Top holiday shopping scams

Holiday shopping is in full swing, and there will be plenty of talk about porch pirates. While it’s estimated that over 35 million Americans have been victims with losses of over 5.4 billion dollars each year, there are cybercriminals preparing to steal your holiday cheer without leaving their computers.

The Top 3 Holiday Shopping Scams


A scam that has grown significantly over the past few years is the phantom purchase scam. This involves a phishing email or phishing phone call (sometimes called vishing, for voice phishing) that alerts you to an expensive purchase you supposedly made. The scammer hopes you’ll freak out about the expensive purchase you didn’t make. That’s why there’s always an email or phone number included where you can dispute the charge. That’s when the scammer will ask for your financial information to supposedly give you a refund.

The scam has been so rampant over the last several holiday seasons, that YouTuber Mark Rober started targeting these scammers with his famous glitter bombs.


The second scam to watch out for is similar to the phantom purchase, and it’s the fake delivery scam. It one of the top scams every year, but it tends to skyrocket over the holidays since Cybercriminals know people are usually expecting a lot of deliveries this time of year. Increasingly, scammers are targeting people with the fake delivery scam through phishing and smishing messages. Smishing is a phishing message that’s sent via SMS, otherwise known as text messages.

Frequently, the message tells you there’s something wrong with a delivery and you need to call or number or visit a website to get information about – or correct something about the delivery. Again, once the scammer hooks you in by thinking you have a delivery, they can get your financial or personal information. They might even direct you to a webpage that asks for personal information and a small payment to cover a minimal fee… and if you fall for it, they now have your personal AND credit card information. Never click on a link or call a number from an email or text message. Always go to the company’s website to contact them directly.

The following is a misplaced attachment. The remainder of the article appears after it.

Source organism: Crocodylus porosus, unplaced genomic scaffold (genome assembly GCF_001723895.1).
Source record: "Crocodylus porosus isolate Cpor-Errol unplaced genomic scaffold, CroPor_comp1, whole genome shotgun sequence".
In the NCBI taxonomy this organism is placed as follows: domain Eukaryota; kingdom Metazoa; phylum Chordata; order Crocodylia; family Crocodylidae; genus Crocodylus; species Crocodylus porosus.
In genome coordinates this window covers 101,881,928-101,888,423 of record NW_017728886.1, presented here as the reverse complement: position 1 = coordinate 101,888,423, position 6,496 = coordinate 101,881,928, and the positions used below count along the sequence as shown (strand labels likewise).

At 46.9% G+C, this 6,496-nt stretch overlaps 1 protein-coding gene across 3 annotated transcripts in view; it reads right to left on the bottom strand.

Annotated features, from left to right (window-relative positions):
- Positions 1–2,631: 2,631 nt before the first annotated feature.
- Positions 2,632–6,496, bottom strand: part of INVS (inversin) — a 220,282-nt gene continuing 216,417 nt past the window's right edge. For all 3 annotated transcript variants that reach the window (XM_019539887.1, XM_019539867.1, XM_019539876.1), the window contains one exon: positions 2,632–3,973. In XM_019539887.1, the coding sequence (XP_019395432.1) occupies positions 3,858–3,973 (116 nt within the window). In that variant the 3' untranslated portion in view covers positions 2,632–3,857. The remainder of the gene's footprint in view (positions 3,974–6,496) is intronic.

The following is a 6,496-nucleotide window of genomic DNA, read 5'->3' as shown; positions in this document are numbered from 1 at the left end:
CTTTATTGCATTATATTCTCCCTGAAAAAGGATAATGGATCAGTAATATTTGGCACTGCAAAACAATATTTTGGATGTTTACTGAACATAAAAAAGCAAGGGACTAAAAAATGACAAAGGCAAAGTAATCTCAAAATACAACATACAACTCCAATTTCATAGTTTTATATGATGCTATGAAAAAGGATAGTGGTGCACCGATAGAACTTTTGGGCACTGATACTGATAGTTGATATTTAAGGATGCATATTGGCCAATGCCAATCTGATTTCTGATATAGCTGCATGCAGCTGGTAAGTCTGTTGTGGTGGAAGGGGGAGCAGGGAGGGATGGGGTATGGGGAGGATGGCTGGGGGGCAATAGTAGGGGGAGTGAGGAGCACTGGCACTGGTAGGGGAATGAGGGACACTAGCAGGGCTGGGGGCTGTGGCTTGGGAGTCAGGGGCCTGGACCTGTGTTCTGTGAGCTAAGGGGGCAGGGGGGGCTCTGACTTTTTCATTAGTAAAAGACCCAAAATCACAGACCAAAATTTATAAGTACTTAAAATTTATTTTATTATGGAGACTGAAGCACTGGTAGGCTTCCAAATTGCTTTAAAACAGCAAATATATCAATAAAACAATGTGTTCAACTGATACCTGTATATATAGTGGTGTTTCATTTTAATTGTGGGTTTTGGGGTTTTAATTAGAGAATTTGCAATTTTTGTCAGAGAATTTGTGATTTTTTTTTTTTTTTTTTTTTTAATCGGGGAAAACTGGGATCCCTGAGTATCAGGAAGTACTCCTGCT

Cybercriminals know people will be shopping for online deals during this time of year, and will create fake website with deals that are, well… too good to be true. They lure victims to their fake online stores with extremely low prices on some of the season’s most popular gifts. They’ll even use social media to target victims and advertise things they know they’re shopping for.

While the person thinks they are buying the item, the scammer is just collecting their credit card, payment, and other personal information. The person will get charged for the item, but it never arrives. Usually they’re also surprised to find other fraudulent charges using the same payment card info.

If possible, try to do your holiday shopping on reputable websites you know and trust. If it seems too good to be true or suspicious, look for a phone number to call and speak to someone. If you can’t get ahold of someone, that’s a sign it might not be a legitimate site.

One of the best things you can do is just to keep an eye on your financial statements. Check your credit card and banks statements to make sure there aren’t any suspicious charges. Most credit cards now let you set up alerts on your phone to get notified any time there’s a charge to your account, so you’ll know instantly if something’s amiss.

The holidays are a time of spending time with friends and relatives. Be sure to share this information with them to help them avoid becoming a victim as well.

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